What Are Some Of The Best Multi-Nodes?


The market isn’t still flooded with multi-nodes, so it might be easier than ever to find a good multi-node. Some of the best ones, according to COTT Servers, are:

  • COTT-MNS202-D12RFS
  • Cisco UCS 4200 w/C125
  • Dell Technologies PowerEdge C6525
  • Dell Technologies PowerEdge C6520
  • HPE Apollo 2000 Gen10 Plus

Naturally, you have plenty of other options at your disposal, but when you look at the numbers and user satisfaction, these ones tend to come out on top nine times out of ten.

The Main Differences Between Multi-Node And Blade Servers

Form Factor


The 2U form factor is one of the most common ones found in multi-node systems, and that is not by chance. This form factor offers a smaller “fault domain“, as the tech-heads like to call it. To put it in semi-layman terms, if you encounter any of the common issues like power or networking failure, only a part of the servers will be affected. With blade servers, on the other hand, in case of a mishap such as that one, all of the servers inside a chassis would be affected.

Server Compatibility And Options

This is not something many people think about, but multi-nodes have a major advantage when it comes to compatible, high-end servers. For instance, you can’t really find an excellent blade server for an AMD EPYC, the industry standard. Furthermore, there are no blade servers manufactured with only 1 CPU in mind.

Now, AMD is the industry leader when it comes to 1 CPU market share, and yet – we can’t find any blade servers with AMD, and not for the lack of trying. There just aren’t any. On the other hand, the market is flooded with servers and nodes for EPYC. So, that’s something to wrap your mind around.



As we’ve said, switching to liquid cooling in a blade configuration would be virtually impossible. We say “virtually” because there is always a way, but truthfully speaking – none of the current blade servers support liquid cooling, and that’s probably never going to change. On the other hand, multi-node ones do. And when you factor in the CPU TDPs, you can see why this, at the moment insignificant difference, could prove to be a major one in the future.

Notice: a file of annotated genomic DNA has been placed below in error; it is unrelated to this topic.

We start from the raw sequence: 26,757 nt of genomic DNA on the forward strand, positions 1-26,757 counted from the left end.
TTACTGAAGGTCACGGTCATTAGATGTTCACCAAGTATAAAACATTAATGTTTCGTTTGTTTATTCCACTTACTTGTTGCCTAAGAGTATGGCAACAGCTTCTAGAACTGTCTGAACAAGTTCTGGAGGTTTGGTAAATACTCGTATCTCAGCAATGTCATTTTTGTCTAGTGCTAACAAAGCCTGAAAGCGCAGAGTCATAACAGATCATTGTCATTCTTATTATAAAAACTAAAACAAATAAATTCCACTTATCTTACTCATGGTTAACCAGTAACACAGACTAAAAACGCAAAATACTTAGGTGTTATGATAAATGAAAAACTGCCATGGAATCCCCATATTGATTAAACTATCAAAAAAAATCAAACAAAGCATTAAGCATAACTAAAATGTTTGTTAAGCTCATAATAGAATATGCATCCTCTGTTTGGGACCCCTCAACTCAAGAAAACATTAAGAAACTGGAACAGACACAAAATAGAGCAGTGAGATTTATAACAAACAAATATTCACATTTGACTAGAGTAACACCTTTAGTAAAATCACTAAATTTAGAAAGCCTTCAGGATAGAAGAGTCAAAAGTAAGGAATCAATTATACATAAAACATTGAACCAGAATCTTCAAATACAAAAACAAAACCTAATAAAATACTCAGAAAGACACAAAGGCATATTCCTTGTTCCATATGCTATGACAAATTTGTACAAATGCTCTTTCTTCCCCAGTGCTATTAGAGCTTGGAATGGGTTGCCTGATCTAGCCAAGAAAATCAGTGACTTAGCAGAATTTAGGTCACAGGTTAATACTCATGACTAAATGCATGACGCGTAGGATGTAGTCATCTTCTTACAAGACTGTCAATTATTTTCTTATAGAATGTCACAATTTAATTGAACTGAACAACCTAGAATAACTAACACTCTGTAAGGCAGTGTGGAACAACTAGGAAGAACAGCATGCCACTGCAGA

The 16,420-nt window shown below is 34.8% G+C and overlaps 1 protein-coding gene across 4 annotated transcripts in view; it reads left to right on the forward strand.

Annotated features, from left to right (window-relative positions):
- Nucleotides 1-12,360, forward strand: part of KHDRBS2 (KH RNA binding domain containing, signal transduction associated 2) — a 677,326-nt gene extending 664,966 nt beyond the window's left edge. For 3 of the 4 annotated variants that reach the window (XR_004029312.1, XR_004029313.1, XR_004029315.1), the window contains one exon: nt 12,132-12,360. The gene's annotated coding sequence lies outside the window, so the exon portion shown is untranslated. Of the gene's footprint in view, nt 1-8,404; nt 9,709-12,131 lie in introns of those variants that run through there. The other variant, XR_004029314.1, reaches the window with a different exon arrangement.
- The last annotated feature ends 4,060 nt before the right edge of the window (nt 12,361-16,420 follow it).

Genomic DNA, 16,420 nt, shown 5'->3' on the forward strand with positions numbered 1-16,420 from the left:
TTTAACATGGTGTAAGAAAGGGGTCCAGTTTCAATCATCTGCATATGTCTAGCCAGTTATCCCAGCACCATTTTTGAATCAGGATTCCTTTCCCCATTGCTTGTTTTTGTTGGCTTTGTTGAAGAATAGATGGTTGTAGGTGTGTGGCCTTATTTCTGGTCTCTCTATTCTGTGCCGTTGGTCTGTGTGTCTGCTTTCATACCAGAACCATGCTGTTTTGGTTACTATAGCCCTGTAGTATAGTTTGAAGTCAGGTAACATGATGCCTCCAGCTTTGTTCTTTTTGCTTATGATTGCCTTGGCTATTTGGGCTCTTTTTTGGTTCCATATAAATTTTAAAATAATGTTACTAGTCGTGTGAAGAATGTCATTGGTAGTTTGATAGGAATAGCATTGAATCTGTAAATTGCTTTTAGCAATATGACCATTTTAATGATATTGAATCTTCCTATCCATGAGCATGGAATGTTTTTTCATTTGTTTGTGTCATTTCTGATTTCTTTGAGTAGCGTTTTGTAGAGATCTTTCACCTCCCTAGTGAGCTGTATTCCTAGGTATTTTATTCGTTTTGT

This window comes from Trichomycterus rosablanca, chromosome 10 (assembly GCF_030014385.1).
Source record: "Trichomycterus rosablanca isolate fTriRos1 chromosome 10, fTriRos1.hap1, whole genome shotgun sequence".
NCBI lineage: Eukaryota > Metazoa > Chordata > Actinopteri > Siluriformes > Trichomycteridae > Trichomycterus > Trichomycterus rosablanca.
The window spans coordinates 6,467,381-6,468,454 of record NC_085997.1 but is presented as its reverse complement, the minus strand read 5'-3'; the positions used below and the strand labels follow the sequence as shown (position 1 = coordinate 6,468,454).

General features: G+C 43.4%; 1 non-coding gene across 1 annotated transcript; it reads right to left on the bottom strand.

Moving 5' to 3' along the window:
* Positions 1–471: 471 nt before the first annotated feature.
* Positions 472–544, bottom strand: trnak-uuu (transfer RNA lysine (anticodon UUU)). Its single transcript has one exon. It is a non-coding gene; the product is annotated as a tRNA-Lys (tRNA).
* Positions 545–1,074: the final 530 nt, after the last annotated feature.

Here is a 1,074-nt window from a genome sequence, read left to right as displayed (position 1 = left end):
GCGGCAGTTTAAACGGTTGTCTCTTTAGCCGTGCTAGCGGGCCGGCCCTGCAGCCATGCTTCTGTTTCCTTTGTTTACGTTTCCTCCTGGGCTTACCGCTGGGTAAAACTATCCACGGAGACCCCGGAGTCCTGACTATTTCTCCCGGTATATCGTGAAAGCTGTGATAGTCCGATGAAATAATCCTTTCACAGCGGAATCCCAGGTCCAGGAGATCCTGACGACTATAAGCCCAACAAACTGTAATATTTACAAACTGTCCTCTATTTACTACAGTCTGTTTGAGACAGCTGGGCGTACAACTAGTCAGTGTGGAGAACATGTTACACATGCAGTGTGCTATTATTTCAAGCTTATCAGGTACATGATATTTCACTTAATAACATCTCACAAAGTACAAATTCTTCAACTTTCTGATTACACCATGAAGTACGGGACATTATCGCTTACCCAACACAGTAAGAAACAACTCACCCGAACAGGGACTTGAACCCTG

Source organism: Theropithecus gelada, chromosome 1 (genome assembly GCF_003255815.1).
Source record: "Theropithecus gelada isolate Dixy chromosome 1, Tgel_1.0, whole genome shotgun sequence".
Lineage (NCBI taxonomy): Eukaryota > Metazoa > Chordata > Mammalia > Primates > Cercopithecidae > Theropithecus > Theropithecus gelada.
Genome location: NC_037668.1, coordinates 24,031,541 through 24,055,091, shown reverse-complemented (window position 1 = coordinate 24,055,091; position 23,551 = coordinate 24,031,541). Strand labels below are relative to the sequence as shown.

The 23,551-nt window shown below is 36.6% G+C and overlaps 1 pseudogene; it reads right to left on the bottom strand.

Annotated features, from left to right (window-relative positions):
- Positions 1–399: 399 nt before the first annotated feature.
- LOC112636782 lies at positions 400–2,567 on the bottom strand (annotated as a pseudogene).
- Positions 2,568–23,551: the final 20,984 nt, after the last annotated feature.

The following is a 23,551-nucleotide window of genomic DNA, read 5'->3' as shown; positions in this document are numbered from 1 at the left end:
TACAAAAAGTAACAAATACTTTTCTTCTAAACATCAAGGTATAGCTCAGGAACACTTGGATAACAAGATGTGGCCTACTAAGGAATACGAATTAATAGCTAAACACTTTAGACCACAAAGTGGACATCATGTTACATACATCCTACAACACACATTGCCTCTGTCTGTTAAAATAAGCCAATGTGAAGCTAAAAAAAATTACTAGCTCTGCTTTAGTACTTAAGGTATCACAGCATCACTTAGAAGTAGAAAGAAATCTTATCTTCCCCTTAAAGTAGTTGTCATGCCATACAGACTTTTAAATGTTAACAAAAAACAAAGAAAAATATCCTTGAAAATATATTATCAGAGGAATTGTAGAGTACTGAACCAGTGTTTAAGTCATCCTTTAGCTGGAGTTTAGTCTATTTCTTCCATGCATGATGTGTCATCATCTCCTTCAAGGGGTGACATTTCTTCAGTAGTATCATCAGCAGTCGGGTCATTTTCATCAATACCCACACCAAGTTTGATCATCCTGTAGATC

The final major difference lies in connectivity. Depending on how you look at it, I/O on a multi-node can either be an advantage or a disadvantage, and we’re not only talking about cable management. With a multi-node, every server has its own I/O, which does offer a lot of possibilities, but can also cause a lot of headaches.

Unlike with blade servers, which use the same fabric across all servers, with a multi-node – you can mix and match. Naturally, this level of versatility also means more room for failure, not to mention cable complexity, but if options are what you’re looking for – this trade-off might just be worth it.


In its essence, both of these form factors do essentially the same thing, and as of right now, there are no significant advantages that any one of the two can claim. In today’s climate, both data centres would work just the same, regardless of the server infrastructure. However, in the not-so-distant future – the tables might turn. So, we hope that outlining these differences between the two allow comes in handy when the time comes.